Note to self: Next time you plan a big huge project, it may behoove you to take a vacation from your project the week after your actual vacation. Otherwise you’ll find yourself trying to something as seemingly insurmountable as sum of the entire state of New York in one blog post with post-vacation glow (and chaos) getting in the way.
On that note followers of our little project, I beg that you bear with me as we take on “The Empire State” this week. I was forward thinking enough to start my New York research before we left last week but even then was a bit flummoxed trying to determine what direction to take this week in and what was most important to share with the kiddos. Like Illinois (Chicago), Louisiana (New Orleans) and Nevada (Las Vegas) I really didn’t want to make it all about New York City, but there’s no denying that is what most readily comes to mind when someone says “New York.” I mean, honestly, to many people the two are synonymous and people forget about the rest of the state. So I’m again striving for balance this week because there is plenty more than “The Big Apple” to the eleventh state to join the Union.
Behind only Ohio (with 7) and Virginia (with 5), New York could be considered a cradle for the Presidency as four of New York’s residents eventually became the country’s Commander in Chief. Martin Van Buren, the eighth President, was born in Kinderhook and is actually the first President to be born a US Citizen, since all seven before him were subjects of the British crown before the American Revolution. Van Buren was a key figure in forming the Democratic Party. Thirteenth President Millard Fillmore was born in Summerhill. Fillmore was the last Whig President and assumed the office upon the death of Zachary Taylor. Two of the most iconic and influential Presidents, Theodore Roosevelt and Franklin Delano Roosevelt, also claim New York as their birthplace. The fifth cousins were the nations Twenty-Sixth and Thirty-Second presidents respectively. Theodore (known as “Teddy” from an incident in Mississippi – remember??) was known for his exuberant personality, range of interests and achievements and his “cowboy” persona as well as expanding the National park and forest system and his work on the creation of the Panama Canal. Franklin, a polio survivor, was elected to the Supreme Office a total of four times! Responsible for leading the country through the struggles of the Great Depression and World War II, FDR is considered to be one of the country’s greatest presidents.
Proposed in 1807, with construction officially beginning ten years later and taking until 1825 to complete, the Erie Canal is said to be the “most successful and influential human-built waterway and one of the most important works of civil engineering and construction in North America”. The Canal stretches approximately 524 miles across Upstate New York, connecting the Hudson River to Lake Erie through a series of 36 locks. While the engineering feat was mind boggling, the economic potential it opened to the nation was just as important.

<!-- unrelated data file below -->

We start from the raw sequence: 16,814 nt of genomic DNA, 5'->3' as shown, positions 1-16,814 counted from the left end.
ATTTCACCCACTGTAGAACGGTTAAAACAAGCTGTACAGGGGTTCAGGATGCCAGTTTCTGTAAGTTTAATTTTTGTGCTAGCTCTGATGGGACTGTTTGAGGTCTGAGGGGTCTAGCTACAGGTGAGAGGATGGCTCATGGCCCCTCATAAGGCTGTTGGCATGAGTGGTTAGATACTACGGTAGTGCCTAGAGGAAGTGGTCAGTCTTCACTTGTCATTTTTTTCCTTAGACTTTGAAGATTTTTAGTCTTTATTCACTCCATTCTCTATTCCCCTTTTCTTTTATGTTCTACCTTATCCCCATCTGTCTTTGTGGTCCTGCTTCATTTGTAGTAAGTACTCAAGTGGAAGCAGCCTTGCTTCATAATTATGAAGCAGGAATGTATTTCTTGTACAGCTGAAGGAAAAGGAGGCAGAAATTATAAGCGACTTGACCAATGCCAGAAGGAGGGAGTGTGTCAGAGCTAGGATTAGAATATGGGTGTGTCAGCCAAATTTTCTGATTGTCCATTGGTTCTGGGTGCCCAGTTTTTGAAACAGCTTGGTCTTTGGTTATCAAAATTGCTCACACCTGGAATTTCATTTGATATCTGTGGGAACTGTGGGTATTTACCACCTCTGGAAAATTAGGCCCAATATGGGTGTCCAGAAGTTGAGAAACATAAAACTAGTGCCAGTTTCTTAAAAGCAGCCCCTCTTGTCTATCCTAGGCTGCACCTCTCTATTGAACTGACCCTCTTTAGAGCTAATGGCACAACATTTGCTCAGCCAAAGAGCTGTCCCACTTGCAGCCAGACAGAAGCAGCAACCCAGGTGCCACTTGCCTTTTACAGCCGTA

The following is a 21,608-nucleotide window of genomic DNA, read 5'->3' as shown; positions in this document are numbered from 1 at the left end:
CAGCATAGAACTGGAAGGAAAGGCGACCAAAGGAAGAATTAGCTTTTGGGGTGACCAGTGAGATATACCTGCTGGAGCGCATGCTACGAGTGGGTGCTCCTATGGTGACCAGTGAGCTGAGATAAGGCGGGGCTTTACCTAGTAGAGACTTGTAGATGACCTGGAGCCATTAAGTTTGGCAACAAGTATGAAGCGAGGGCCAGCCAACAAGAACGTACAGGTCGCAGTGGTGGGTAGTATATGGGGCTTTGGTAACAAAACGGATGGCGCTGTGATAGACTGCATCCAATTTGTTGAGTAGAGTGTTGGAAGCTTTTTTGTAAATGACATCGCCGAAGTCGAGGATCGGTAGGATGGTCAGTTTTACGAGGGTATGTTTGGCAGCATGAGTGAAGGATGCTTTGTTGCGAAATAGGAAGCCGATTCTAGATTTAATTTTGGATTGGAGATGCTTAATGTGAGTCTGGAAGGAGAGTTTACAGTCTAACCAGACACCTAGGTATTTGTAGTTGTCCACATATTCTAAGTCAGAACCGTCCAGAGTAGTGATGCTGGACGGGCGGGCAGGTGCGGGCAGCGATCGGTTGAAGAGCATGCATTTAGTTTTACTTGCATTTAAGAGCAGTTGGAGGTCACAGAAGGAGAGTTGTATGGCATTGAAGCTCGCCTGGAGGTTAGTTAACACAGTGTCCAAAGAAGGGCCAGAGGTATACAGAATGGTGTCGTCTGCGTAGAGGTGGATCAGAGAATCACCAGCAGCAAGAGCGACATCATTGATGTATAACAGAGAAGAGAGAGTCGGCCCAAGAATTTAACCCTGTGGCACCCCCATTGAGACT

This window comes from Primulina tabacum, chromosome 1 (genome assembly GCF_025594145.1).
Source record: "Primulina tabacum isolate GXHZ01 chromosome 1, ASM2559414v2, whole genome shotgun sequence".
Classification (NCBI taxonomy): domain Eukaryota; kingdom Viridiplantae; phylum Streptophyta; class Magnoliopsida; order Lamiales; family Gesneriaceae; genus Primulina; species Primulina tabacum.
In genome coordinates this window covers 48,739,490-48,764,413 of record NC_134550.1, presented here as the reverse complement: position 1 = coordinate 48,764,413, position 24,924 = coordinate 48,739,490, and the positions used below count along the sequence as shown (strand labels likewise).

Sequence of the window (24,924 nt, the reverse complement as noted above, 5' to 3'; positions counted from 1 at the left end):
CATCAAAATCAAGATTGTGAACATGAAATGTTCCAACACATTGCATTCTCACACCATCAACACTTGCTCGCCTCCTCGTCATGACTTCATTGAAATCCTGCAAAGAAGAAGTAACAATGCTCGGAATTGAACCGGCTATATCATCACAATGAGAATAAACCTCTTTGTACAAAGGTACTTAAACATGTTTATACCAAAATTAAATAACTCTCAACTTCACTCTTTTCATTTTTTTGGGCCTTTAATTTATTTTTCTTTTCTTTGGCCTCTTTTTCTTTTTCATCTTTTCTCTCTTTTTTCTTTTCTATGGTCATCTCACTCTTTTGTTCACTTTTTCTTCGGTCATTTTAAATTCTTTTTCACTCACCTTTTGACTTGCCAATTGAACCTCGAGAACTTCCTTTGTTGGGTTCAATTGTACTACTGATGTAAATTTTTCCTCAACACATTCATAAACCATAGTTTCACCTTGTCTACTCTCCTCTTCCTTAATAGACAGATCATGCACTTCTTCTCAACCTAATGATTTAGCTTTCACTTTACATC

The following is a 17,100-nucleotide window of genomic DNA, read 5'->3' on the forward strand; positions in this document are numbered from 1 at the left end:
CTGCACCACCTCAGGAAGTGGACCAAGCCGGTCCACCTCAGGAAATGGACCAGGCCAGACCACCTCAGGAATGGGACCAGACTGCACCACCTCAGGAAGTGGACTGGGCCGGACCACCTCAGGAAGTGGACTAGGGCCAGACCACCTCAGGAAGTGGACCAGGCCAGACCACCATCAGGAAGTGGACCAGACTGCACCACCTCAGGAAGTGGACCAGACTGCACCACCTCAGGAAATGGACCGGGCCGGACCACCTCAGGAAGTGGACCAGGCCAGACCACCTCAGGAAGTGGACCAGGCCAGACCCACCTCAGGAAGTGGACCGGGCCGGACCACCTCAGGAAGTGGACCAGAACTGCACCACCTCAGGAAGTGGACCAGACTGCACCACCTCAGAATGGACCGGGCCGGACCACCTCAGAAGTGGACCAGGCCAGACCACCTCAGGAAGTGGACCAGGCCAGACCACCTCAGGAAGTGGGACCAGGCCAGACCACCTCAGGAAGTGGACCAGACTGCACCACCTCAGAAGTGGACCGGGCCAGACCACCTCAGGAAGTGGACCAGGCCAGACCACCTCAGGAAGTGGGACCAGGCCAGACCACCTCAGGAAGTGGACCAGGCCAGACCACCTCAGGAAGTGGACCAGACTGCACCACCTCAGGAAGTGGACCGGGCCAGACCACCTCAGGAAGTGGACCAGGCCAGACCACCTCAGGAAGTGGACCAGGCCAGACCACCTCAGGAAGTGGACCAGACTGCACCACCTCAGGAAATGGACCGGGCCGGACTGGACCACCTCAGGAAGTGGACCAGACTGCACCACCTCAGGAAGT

When it comes to natural splendor, New York offers everything from the beautiful Finger Lakes region to the rugged Adirondacks Mountains to sandy beaches along the Atlantic. Its most recognizable natural wonder, though, is most likely the one it shares with our friends to the north in Canada, Niagara Falls. Niagara Falls State Park (the oldest State Park in the country) is the home of 400 acres of protected wildlife and unique landscape. There are three main components to the Falls (Horseshoe Falls, Bridal Veil Falls, and American Falls), all of which can be seen from the US side of the Falls, located in the City of Niagara Falls. There’s plenty of debate over which side gives you a better view, but no doubt that it is a true wonder. I found lots of fun facts about the Falls (which I have seen from both sides) to share with the kiddos and I have a feeling we may be doing something “Falls” related this week that you won’t want to miss.
While Niagara Falls is no doubt iconic, when it comes to a symbol to represent New York (and the whole country for that matter) no one does it better than Lady Liberty herself. As I mentioned a few weeks ago when we were celebrating New Jersey, there is some debate where she’s technically situated, The Statue of Liberty has sat on Liberty Island in the New York Harbor since being gifted to the country by France in 1886. Since then she has stood greeting the masses bedecked with “The New Colossus”, a sonnet by Emma Lazarus, with the instructions to “Give me your tired, your poor, Your huddled masses yearning to breathe free.” The statute was a beacon to the massive influx of immigrants to the country in the late 1800 and early 1900’s, most of which passed through the immigration inspection station house at Ellis Island. The Island, which is now part of the Statute of Liberty National Monument, was the site of the busiest immigration station in the nation from 1892 until 1954. It is estimated that nearly 40% of all current U.S. citizens can trace at least one of their ancestors to Ellis Island.